My preference is to configured G5 Macs with both, using a smaller partition (perhaps 1/4 of the hard drive) for Tiger and the rest for Leopard. Since there are some more modern browsers for Leopard that are not compatible with Tiger, I usually run Leopard – but should I need it, Tiger is available to me with a restart.

Expansion Options

Hard Drives and SSD

All G5 iMacs support one internal SATA hard drive.

Bear in mind that you cannot use hard drives larger than 2 TB with any PowerPC Mac. This is a limitation of the Apple Partition Map (APM), which is required on any drive that will boot a PowerPC Mac. This applies equally to internal drives, SCSI drives, USB drives, FireWire drives, eSATA drives, and even shared Mac volumes on your network.

For all-out speed, you can use a Solid State Drive (SSD), and its performance will only be limited by the speed of the iMac’s 1.5 GB/s SATA bus. OWC is currently selling it Mercury Electro SATA Rev. 2 SSDs for the following prices:

  • 60 GB, $42.99
  • 120 GB, $64.99
  • 240 GB, $112.99
  • 480 GB, $187.99
  • 960 GB, $344.99

I wouldn’t recommend the 480 GB or larger drive in a G5 iMac unless you had a very specific reason for it. These machines almost always sell for under $100 on the used market.

If you need a lot of capacity, look at 7200 rpm hard drives, which start at about $60 for 1 TB. A 2 TB drive should cost under $100, and that’s the highest capacity a PowerPC Mac can handle.

Memory

We used to say you can never have too much memory, and with memory this reasonably priced, I suggest you just go ahead and do the 2 GB upgrade.

Here are current prices from OWC:

Mid 2004 and Mid 2005 iMacs

  • 1 GB: $17.49
  • 2 GB: $25.79

Late 2005 iSight iMacs

  • 1 GB: $11.99
  • 2 GB: $20.79

And What Will You Do with It?

An iMac G5 could make a great homework machine. With OS X Tiger, install Camino as your fast go-to browser and TenFourFox (currently at version 38.2) as your workhorse. With OS X Leopard, add Stainless as a good, fast, more up-to-date alternative to Camino, and Aurora (a Leopard-only build of TenFourFox 20) for heavier lifting.

For word processing and spreadsheets, I’m still a huge fan of AppleWorks. You should be able to pick up a copy of version 6.x for $20 or less on eBay. A good free writing tool is the Bean word processor, which I use for quick writing tasks.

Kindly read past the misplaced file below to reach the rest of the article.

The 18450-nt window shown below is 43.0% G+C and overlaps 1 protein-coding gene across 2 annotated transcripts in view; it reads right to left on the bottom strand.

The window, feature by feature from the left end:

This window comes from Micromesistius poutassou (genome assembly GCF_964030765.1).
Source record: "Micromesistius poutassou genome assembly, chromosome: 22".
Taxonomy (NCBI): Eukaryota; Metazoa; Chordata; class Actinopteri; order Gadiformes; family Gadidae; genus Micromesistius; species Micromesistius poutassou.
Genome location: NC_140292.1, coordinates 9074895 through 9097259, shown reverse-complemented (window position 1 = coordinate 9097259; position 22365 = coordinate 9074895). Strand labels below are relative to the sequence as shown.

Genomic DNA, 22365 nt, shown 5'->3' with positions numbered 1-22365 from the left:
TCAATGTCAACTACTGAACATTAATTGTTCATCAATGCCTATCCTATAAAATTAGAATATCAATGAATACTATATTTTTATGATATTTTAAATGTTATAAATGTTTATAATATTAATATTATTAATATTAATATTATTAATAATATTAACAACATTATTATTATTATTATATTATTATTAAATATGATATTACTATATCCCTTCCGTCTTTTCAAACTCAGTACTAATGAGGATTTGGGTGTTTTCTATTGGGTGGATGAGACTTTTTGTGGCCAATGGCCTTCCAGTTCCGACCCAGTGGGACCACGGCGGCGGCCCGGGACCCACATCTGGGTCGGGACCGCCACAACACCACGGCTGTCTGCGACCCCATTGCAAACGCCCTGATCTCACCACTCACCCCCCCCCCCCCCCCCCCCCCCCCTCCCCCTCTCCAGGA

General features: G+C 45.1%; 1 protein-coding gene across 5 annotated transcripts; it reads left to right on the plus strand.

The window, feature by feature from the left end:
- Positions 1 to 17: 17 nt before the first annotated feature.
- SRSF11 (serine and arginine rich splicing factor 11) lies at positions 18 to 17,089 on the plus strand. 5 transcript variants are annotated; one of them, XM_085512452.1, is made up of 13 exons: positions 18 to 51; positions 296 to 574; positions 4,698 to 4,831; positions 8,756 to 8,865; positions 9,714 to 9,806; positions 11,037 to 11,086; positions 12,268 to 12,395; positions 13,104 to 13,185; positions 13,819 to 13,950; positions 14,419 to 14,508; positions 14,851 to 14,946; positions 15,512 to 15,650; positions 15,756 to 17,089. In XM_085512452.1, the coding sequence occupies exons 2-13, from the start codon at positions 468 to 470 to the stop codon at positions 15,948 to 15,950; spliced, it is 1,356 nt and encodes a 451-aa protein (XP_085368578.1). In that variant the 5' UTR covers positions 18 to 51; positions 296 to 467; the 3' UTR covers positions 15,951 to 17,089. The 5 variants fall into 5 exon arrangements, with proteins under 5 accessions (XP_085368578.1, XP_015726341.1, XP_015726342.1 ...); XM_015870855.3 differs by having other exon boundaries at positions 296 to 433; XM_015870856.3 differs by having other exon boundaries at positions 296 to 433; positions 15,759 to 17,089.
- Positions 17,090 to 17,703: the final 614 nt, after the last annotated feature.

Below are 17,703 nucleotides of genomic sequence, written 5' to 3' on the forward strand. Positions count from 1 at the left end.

If you’re using Google Docs and Google Sheets at work or school, you’ll be happy to know that you can access your files and work on them from a G4 or G5 iMac and TenFourFox or Aurora.

If you’re a Microsoft Office fan, Office: 2008 is the last version compatible with PowerPC Macs. It runs just fine on these iMacs, although it is a bit bloated – an issue with almost every edition of Office ever released. Used copies are very cheap on eBay, especially the Student &Teacher edition, and you’ll pay about $75 for a fresh copy. Nice if you need 100% Microsoft compatibility, but I’ve survived without it for years.

A decent replacement is LibreOffice, which is no longer being developed for PowerPC, OS X Tiger, or OS X Leopard. LibreOffice 4.0.6.2 is the last version to support Tiger on PowerPC, and version 4.3 is the last for Leopard on PowerPC, but I’ve been unable to find a link anywhere. LibreOffice makes it difficult to find anything except for the latest version on its website. (The current version of LibreOffice requires OS X 10.8 Mountain Lion or later.)

LibreOffice is a decent free alternative to Microsoft Office, although it is slow to load even on a fast Mac. See Speed Up LibreOffice on Your Mac for tips on getting a bit more performance from this powerful freeware.

Older versions of Photoshop and Photoshop Elements will run nicely, and there is also iTunes included with OS X – an older, less cluttered, more intuitive, nicer to work with reminder of how wonderful iTunes used to be.

Low End Mac will be putting a couple of these up for sale in the near future.